For a copy of EPA’s new dioxin health report, visit http://www.epa.gov/dioxin

For a fact-sheet on the hazards of dioxin, visit http://chej.org/wp-content/uploads/Documents/Dioxin%20Fact%20Sheet.pdf

For frequently asked questions about dioxin in food, visit http://chej.org/wp-content/uploads/Frequently-Asked-Questions-About-Dioxin-and-Food.pdf

For a detailed history of dioxin delays, visit: http://chej.org/wp-content/uploads/DioxinTimeframeFebruary2012.pdf

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For Sale: American’s Health

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Who’s buying? Not the advocacy groups that work tirelessly to protect people’s health and the environment, they can’t afford the purchase.

It’s the American Chemistry Council (ACC) who spent more in the fourth quarter then any quarter in recent history . . . in fact they doubled their spending.

ACC, the chief lobbying arm of the chemical manufacturing industry, spent $5.37 million that quarter, the fifth highest of any lobbying operation on Capitol Hill during that time.

ACC’s lobbying disclosure report shows they were involved in a host of issues, ranging from efforts to update chemical regulations, to EPA’s air pollution rules for boilers and incinerators, to the long-delayed health assessments of substances like bisphenol A (BPA) and formaldehyde.

Their disclosure also demonstrates it lobbied EPA on its 27-year-old IRIS assessment of dioxin. EPA was supposed to finalize the non-cancer portion of its dioxin assessment on January 31st but didn’t happen in the face of significant industry opposition. However, the agency hasn’t publicly explained the delay.

So while ACC protects and possibly even increases their profit, the American people, our children are unnecessarily expose to chemicals and face a lifetime of health problems and learning disabilities.

Yes America is for sale, and it’s time for American to stand up for everyone to stand up and say America’s Not For Sale! No More!

ACC included Sen. Frank Lautenberg’s (D-N.J.) “Safe Chemicals Act” in their efforts, which would overhaul the 1976 Toxic Substances Control Act (TSCA) and require manufacturers to prove their substances are safe before they go on the market.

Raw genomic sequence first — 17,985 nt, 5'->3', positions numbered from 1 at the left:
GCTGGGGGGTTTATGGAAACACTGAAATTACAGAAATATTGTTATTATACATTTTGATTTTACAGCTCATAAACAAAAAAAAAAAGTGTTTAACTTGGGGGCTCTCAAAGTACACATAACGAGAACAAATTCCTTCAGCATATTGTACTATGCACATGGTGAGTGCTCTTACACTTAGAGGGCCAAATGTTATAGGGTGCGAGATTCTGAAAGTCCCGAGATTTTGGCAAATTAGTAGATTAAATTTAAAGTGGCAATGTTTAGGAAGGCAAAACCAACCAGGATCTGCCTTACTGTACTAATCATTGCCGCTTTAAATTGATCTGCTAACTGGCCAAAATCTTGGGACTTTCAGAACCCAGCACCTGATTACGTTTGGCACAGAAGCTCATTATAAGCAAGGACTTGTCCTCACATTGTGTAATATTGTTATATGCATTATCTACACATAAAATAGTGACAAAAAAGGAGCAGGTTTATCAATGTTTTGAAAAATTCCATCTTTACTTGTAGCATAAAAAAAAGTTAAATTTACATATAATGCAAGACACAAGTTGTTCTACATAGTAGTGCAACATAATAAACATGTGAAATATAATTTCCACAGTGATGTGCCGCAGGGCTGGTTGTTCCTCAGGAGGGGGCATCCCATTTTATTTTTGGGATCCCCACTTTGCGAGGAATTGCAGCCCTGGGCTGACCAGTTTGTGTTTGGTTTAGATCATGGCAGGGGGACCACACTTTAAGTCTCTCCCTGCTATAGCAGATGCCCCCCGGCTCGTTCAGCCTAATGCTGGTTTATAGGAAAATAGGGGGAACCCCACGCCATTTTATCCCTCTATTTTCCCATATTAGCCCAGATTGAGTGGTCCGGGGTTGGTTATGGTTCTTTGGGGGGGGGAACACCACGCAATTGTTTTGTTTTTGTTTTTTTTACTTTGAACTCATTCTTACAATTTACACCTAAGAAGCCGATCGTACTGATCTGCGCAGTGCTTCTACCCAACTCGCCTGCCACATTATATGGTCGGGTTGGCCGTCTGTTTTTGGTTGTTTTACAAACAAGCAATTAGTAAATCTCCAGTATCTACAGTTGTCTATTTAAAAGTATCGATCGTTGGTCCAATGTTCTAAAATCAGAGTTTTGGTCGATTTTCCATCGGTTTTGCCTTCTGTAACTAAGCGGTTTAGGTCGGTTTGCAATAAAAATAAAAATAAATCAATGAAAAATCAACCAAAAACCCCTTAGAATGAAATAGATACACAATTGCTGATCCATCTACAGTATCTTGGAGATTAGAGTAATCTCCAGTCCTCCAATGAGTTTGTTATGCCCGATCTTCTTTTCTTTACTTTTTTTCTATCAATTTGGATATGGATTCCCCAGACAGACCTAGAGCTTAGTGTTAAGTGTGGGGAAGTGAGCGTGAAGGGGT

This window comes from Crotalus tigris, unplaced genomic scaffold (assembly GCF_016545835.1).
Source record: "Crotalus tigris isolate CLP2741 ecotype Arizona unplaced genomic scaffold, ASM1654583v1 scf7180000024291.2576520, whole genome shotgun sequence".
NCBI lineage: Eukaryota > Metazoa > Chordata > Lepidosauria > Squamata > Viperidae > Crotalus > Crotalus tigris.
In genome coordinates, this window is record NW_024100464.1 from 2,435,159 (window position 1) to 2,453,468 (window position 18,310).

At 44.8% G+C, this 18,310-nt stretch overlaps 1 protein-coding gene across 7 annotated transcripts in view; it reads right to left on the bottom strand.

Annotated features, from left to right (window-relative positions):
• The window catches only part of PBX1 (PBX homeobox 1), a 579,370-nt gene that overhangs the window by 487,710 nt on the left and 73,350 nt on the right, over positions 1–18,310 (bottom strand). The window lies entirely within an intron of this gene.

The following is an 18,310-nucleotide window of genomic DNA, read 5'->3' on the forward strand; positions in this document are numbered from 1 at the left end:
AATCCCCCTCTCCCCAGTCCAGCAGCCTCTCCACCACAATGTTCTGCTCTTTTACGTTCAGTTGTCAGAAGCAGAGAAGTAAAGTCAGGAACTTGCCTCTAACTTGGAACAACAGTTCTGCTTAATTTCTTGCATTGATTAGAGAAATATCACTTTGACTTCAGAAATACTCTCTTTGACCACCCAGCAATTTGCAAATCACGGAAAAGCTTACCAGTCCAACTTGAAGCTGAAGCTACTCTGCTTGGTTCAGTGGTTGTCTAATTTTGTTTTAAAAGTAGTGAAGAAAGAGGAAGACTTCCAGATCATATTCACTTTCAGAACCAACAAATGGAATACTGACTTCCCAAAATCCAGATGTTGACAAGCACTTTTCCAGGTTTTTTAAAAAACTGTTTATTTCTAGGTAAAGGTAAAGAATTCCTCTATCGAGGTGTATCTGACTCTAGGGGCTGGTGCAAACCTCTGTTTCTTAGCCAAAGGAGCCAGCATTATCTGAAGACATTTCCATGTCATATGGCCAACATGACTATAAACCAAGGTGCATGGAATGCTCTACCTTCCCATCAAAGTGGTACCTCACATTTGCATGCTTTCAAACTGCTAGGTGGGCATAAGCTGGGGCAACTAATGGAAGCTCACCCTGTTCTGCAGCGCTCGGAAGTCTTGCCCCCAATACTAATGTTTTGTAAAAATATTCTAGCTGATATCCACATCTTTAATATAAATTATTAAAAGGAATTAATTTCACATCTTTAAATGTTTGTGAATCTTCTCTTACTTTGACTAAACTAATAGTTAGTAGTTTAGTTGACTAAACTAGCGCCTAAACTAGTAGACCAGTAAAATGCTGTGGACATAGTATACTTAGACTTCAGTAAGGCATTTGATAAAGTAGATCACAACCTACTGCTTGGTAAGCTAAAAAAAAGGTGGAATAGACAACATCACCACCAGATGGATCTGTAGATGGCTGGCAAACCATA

For all of 2011, ACC spent almost $10.3 million, significantly more than the $8.1 million it spent the year before. Last year’s total trumps what was spent by Dow Chemical Co., which spent $7.3 million. The American Petroleum Institute, the largest trade association for the oil and gas industry, also spent far less.

These industries had record earnings last year – their shareholders are not suffering from a drop in earnings. Even though they are eating and drinking dioxin just like the rest of us, they can afford the safest foods and the best health care money can buy, unlike CHEJ’s constituency.

Although the polluters and their lobbyist have more money than most of us can imagine we can still prevail. They understand the real power of the people and cannot control that element. In fact, this is why someone sent a thug into our offices and cut our telephone and internet lines at near the peak of our fundraising and dioxin campaign organizing. Despite their efforts we delivered over 2,000 individuals and organizations from across the country to EPA representing millions of people.

It is time to exercise our collective power and put the power back in the hands of American people. However, our power can only be activated when people take step up. With the 2012 elections this year everyone has an opportunity to exercise your power. Ask candidates where they stand on your important issues and let them know they must earn your vote. This country belongs to its people not to corporations whose greed is insurmountable.

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Environmental Health Leaders Blast EPA for Failing to Release Dioxin Health Report

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Once Again American Public Denied Right to Know and Ability to Protect Families from Unnecessary Exposure

Advocates Urge EPA to Immediately Release Dioxin Health Report, Decry 27 Years of Delays Due to Chemical Industry Interference

(Falls Church, VA) For twenty seven years, the American public has been kept in the dark about the health impacts of dioxin.  Today environmental health advocates strongly condemned the US Environmental Protection Agency (EPA) for once again failing to meet their January 31st deadline to release their report on the noncancer impacts of dioxin.